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Poppy seed salad dressing leads to lawsuit regarding child custody

| Jul 22, 2011 | Child Custody and Visitation

When it comes to determining an issue like child custody, courts typically look at what is in the best interests of the child. This often involves looking at the history of the parents, whether there has been any reports of violence or abuse, and whether the parent can financially support a child. These are just a few of the factors taken into consideration.

So how did a brand-new mother lose custody of her infant son? Her frustrations involved the poppy seed dressing on a salad and a hospital’s drug testing policy.

While she did regain custody of her son, her state’s Department of Children and Youth Services kept her from him for more than three months. The DCYS was initially contacted after a routine blood test after the delivery showed that she tested positive for opiates. According to the hospital’s policy, any positive result that shows the presence of drugs can result in a mother’s loss of custody.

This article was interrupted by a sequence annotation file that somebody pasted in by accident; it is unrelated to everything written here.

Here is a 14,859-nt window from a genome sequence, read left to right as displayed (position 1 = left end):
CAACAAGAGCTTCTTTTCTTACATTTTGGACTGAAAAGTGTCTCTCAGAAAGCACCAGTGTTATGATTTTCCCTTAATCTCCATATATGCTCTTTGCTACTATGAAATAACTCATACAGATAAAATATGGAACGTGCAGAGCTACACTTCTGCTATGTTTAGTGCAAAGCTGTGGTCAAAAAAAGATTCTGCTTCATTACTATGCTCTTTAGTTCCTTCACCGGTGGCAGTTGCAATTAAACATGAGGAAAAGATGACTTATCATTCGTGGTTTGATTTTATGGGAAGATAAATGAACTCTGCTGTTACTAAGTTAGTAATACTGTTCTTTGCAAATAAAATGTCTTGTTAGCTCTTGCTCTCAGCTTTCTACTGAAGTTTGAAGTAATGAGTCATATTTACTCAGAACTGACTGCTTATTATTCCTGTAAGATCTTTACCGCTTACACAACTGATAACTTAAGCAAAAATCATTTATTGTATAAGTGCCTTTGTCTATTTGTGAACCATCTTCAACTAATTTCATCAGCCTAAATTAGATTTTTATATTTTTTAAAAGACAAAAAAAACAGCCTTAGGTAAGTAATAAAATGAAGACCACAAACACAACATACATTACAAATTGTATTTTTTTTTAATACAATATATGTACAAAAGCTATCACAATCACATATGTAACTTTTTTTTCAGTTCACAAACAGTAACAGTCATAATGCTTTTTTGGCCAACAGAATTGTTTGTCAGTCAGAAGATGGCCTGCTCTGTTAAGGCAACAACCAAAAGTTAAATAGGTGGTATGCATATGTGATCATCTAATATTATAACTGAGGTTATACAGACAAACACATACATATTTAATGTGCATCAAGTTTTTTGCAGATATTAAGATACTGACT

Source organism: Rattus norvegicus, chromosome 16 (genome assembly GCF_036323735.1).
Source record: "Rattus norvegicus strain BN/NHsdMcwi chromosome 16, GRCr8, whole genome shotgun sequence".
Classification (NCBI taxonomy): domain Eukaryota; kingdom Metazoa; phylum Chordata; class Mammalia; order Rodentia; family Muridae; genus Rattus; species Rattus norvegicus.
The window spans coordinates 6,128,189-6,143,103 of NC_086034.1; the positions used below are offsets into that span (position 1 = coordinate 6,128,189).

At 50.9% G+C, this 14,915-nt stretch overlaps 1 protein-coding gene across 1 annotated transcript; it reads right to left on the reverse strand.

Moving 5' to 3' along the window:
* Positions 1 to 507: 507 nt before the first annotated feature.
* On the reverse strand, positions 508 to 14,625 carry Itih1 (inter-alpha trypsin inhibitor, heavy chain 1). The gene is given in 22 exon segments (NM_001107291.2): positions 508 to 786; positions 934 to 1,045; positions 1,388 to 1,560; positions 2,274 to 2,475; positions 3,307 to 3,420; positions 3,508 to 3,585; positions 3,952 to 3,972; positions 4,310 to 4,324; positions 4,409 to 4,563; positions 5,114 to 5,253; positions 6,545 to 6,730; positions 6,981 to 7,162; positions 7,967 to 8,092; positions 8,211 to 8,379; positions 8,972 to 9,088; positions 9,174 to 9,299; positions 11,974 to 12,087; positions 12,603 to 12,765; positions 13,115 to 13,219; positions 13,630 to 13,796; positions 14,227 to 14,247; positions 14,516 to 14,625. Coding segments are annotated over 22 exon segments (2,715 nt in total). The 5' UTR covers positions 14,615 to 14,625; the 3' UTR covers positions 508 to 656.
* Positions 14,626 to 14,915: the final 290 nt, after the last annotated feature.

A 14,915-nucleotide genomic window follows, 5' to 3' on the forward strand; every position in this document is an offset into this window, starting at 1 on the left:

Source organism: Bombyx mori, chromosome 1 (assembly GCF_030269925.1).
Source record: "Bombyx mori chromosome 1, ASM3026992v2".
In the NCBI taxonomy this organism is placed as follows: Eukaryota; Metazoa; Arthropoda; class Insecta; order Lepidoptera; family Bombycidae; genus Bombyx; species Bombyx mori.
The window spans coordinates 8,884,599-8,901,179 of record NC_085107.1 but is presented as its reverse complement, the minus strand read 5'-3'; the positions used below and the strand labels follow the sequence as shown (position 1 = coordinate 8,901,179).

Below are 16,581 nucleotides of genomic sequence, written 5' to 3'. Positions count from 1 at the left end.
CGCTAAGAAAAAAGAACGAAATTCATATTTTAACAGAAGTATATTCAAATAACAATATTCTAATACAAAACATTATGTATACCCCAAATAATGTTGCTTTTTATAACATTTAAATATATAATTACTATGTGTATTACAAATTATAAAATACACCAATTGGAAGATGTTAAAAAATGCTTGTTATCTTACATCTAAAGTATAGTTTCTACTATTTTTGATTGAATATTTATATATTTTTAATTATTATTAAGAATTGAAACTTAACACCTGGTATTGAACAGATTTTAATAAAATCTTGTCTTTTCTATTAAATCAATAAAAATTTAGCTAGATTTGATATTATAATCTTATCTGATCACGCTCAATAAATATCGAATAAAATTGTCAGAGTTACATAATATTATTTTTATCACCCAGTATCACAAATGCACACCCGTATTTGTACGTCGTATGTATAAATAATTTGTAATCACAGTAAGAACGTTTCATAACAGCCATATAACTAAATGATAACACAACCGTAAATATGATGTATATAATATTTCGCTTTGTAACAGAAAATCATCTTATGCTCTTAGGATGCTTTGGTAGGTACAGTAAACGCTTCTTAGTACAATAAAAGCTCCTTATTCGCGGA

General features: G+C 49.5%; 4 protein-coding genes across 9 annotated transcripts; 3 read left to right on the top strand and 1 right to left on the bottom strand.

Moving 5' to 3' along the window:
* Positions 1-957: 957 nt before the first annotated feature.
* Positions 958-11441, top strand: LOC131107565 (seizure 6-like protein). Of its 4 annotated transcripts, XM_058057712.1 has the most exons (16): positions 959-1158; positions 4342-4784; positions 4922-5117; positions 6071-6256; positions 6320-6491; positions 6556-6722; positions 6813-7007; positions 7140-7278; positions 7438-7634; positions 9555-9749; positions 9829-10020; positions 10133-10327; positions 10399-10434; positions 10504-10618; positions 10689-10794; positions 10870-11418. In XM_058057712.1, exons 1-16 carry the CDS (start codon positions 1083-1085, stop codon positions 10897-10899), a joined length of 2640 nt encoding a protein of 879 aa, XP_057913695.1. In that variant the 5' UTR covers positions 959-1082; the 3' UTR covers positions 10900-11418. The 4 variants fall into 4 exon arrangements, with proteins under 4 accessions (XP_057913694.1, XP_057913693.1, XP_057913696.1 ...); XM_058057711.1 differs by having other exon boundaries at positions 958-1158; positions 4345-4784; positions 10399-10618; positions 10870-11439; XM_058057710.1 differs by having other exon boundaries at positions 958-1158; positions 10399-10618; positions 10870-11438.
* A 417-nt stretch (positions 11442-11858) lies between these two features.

The new mother was horrified when her son was taken away from her. She claims that the positive test results were not because of drug use but because she had eaten a salad with poppy seed dressing prior to giving birth. Her child was taken from her even before a second test could be performed to confirm the findings of the first test.

While toxicologists note that ingesting poppy seeds does not typically explain the presence of opiates, this situation could raise concern for many mothers. One mother also endured the same ordeal after she tested positive for opiates. She had eaten a bagel earlier that day that had poppy seeds on it.

Both mothers have filed lawsuits against the hospital in hopes that this situation will not happen to other mothers. While they are not arguing that the policy is completely inappropriate, they do believe that a confirmation test would make more sense. Otherwise, mothers who lose custody of their children are separated during a vital time of development.

Source: ABC News online, “Woman Sues After Losing Custody of Infant,” Kim Carollo, 19 July 2011


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